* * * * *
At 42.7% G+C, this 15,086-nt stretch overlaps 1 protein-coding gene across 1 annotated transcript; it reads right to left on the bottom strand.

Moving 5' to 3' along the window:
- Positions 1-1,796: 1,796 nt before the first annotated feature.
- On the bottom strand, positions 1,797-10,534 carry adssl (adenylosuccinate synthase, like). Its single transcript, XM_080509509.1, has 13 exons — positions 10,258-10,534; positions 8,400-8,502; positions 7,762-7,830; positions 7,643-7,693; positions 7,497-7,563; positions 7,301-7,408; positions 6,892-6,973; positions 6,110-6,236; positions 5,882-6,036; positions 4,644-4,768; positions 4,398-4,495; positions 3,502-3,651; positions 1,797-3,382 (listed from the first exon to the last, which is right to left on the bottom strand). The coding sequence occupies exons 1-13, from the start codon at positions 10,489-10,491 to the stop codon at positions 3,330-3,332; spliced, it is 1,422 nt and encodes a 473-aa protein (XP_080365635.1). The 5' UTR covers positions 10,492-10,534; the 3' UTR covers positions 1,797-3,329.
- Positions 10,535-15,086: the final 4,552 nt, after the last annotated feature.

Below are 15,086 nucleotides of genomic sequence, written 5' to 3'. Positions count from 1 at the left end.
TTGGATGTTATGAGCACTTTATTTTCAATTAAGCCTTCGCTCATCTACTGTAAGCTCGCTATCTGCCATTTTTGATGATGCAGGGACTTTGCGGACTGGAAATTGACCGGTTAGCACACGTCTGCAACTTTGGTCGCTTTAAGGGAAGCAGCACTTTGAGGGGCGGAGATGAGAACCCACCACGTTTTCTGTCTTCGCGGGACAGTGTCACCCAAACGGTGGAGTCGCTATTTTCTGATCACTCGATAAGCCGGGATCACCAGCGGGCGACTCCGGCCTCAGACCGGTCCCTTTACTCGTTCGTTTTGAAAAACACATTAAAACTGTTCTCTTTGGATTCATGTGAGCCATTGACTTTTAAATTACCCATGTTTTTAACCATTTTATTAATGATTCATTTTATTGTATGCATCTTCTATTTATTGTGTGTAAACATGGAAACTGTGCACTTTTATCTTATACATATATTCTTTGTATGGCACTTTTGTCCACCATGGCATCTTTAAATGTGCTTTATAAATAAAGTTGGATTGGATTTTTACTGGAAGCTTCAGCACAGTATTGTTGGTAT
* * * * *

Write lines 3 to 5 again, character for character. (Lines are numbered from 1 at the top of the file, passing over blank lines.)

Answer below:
- Positions 1-1,796: 1,796 nt before the first annotated feature.
- On the bottom strand, positions 1,797-10,534 carry adssl (adenylosuccinate synthase, like). Its single transcript, XM_080509509.1, has 13 exons — positions 10,258-10,534; positions 8,400-8,502; positions 7,762-7,830; positions 7,643-7,693; positions 7,497-7,563; positions 7,301-7,408; positions 6,892-6,973; positions 6,110-6,236; positions 5,882-6,036; positions 4,644-4,768; positions 4,398-4,495; positions 3,502-3,651; positions 1,797-3,382 (listed from the first exon to the last, which is right to left on the bottom strand). The coding sequence occupies exons 1-13, from the start codon at positions 10,489-10,491 to the stop codon at positions 3,330-3,332; spliced, it is 1,422 nt and encodes a 473-aa protein (XP_080365635.1). The 5' UTR covers positions 10,492-10,534; the 3' UTR covers positions 1,797-3,329.
- Positions 10,535-15,086: the final 4,552 nt, after the last annotated feature.